With space tourism and commercial astronaut flights coming soon in the United States, Congress and the public need a better understanding of the risks of spaceflight, says the freshman chair of the House space subcommittee .
“We don’t want to put humans at risk,” Kendra Horn (D-Okla.) said in an interview. “We don’t want to take unnecessary risk, but going into space in and of itself, it is critical that we do it. It impacts our live in so many ways, including the tech we rely on today. That means a willingness to take on risk … so I think that we have to have a broader conversation about what those levels of risk look like, and when it is acceptable to take some of those risks.”
Horn, the former head of government affairs for the Space Foundation, gave a speech Feb. 13 at the Commercial Space Transportation Conference in Washington, D.C. suggesting the government could have more oversight of commercial lunar missions and satellite servicing, matters that are not covered fully under current regulation. But in this Forbes interview, she focused on the human spaceflight piece — the part that carries the most direct risk as people launch into space as tourists or commercial astronauts.
Her comments came on Monday (March 4), just one day after an uncrewed SpaceX commercial crew vehicle docked at the International Space Station for the first time, and less than two weeks after Virgin Galactic made its second flight beyond the U.S. Army’s 50-mile boundary that is defined as the beginning of space. Both companies, along with Boeing that is building the Spaceliner commercial crew vehicle, may move forward with operational flights within the next year or two, depending on testing progress.
Horn, who was elected to Congress in November, said that while the United States has a robust commercial space industry and a burgeoning human spaceflight energy, Congress has not done its role in fully supporting these initiatives. “A lack of strategic, long-term and consistent policy directives from the Congress,” as Horn termed it, made it difficult for NASA to complete its commercial crew program — so she applauded the agency for persisting and getting as far as it did.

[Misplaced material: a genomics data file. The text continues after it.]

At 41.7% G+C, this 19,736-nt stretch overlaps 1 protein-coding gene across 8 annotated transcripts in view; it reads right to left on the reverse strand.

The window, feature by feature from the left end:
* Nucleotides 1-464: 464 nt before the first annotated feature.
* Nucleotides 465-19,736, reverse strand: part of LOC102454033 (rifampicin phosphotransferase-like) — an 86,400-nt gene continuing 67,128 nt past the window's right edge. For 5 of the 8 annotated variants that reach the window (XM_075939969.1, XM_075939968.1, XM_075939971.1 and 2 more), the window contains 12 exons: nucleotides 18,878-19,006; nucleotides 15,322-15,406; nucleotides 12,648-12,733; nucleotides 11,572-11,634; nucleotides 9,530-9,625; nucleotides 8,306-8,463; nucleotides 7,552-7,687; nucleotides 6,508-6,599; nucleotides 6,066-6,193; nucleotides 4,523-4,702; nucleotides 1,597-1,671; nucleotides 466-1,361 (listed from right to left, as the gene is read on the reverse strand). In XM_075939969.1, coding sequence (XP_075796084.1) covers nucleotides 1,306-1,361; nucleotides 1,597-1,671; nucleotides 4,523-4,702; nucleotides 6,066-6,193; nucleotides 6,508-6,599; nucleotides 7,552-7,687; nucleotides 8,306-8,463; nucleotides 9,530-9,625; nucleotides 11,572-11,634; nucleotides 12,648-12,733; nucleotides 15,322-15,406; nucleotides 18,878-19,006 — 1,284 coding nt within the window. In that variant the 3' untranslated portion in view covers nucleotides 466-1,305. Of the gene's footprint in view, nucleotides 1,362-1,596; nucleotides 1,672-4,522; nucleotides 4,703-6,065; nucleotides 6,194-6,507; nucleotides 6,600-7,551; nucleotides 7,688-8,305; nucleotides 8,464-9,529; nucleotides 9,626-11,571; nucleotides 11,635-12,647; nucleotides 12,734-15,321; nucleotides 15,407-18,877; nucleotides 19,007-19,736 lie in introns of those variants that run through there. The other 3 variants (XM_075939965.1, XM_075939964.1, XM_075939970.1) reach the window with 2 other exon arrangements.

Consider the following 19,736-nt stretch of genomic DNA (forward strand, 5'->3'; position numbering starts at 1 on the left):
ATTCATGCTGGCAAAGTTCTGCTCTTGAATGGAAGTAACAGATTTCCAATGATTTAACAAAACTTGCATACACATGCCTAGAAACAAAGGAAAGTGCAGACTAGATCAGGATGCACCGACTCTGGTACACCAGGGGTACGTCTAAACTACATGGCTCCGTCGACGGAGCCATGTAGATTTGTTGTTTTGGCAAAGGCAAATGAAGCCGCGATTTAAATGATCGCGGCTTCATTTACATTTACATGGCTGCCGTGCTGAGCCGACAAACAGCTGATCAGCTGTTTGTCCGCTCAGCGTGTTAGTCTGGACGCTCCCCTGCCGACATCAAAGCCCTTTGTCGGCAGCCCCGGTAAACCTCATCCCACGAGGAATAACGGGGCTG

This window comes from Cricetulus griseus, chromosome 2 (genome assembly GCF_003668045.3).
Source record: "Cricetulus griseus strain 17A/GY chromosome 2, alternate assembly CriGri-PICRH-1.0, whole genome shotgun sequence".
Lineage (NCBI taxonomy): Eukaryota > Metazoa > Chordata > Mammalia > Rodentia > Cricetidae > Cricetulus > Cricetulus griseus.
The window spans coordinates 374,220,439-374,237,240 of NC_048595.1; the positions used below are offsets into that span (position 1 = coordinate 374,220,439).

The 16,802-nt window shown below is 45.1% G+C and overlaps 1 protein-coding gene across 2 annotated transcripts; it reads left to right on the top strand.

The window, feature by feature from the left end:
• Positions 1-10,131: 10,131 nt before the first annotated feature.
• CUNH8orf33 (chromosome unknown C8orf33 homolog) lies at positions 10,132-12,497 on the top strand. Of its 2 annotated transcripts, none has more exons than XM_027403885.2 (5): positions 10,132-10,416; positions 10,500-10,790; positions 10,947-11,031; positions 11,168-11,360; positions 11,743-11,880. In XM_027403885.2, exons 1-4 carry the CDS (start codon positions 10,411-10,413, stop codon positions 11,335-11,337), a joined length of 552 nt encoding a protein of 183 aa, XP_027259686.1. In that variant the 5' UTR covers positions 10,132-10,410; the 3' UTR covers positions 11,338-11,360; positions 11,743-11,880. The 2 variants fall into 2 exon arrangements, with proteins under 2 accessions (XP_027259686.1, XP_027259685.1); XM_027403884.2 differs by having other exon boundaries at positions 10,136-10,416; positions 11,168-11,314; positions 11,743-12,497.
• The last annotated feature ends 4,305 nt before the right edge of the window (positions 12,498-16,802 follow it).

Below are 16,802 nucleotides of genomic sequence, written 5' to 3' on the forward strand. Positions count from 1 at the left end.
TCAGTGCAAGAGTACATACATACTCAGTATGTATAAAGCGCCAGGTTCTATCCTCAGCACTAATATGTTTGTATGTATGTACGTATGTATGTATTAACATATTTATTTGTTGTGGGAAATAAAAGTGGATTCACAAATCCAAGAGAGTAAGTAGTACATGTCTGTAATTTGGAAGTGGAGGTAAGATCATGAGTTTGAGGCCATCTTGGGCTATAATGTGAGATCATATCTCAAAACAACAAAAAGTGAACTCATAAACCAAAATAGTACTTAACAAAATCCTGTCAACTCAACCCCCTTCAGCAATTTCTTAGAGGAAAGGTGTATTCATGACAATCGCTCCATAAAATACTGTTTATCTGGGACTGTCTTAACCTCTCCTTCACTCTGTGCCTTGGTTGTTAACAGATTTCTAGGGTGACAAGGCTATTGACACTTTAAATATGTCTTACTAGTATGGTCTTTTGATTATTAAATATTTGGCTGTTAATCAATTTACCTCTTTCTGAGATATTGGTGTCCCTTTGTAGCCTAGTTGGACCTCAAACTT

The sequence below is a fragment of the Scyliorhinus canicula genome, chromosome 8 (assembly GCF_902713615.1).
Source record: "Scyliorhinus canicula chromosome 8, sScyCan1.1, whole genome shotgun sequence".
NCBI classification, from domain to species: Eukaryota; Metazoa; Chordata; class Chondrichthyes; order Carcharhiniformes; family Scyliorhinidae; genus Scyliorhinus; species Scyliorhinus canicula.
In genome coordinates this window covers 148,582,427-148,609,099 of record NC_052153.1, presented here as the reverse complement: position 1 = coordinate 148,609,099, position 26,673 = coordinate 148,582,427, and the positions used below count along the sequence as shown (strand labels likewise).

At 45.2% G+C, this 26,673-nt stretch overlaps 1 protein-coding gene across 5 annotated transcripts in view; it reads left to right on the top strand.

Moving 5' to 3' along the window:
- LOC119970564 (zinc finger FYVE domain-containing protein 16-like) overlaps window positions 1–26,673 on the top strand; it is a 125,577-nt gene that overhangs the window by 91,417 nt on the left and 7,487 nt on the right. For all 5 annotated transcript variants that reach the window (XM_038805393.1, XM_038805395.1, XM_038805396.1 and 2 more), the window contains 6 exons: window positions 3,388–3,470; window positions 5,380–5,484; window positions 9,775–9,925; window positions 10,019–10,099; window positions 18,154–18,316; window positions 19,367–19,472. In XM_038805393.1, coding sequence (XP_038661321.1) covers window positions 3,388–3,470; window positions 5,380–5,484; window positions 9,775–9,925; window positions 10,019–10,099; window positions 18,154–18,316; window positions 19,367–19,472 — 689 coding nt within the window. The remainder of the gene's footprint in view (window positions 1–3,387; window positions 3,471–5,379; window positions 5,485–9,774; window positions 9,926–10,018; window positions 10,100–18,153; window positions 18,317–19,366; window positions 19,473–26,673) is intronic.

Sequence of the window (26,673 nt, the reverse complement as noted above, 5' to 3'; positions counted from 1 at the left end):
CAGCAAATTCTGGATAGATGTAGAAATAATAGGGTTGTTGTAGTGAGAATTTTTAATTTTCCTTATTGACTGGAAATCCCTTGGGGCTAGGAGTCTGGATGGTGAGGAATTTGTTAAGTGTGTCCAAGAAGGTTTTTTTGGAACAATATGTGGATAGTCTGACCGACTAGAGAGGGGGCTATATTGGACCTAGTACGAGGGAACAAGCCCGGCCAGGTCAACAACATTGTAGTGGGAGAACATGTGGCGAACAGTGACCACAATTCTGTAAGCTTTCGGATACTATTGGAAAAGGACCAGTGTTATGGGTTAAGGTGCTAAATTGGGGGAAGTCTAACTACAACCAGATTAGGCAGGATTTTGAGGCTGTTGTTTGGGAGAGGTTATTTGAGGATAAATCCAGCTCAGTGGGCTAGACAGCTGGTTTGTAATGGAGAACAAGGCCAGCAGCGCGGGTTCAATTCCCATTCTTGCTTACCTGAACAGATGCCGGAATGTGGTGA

One of her first acts as chair will be discussing the reauthorization of NASA, including the role of commercial space and civil space and how the two sides work together as Congress makes funding decisions for space technology and infrastructure.
She said that members of Congress will need to be educated on spaceflight to educate policy-makers, as well as meaningfully participate in discussions, about matters such as Trump’s desire to create a separate Space Force branch of the military, and NASA’s groundwork in formulating a Lunar Gateway space station in the 2020s. Horn said she isn’t sure where commercial space will fit in with these initiatives, but she is willing to consider it. Whatever the direction of these programs, she said it is necessary to consider them in the larger regulatory environment, without overregulating the commercial space industry.
“It’s my desire as a chair to take a broad view of space and also to be clear on what we can do to prepare for ourselves for the next iteration [of the industry], and give clear directions to NASA and the commercial space sector. We’re not just thinking in silos, but having a broader understanding of the interplay of these different sectors of space — not just now, but into the future for 10 to 15 years.”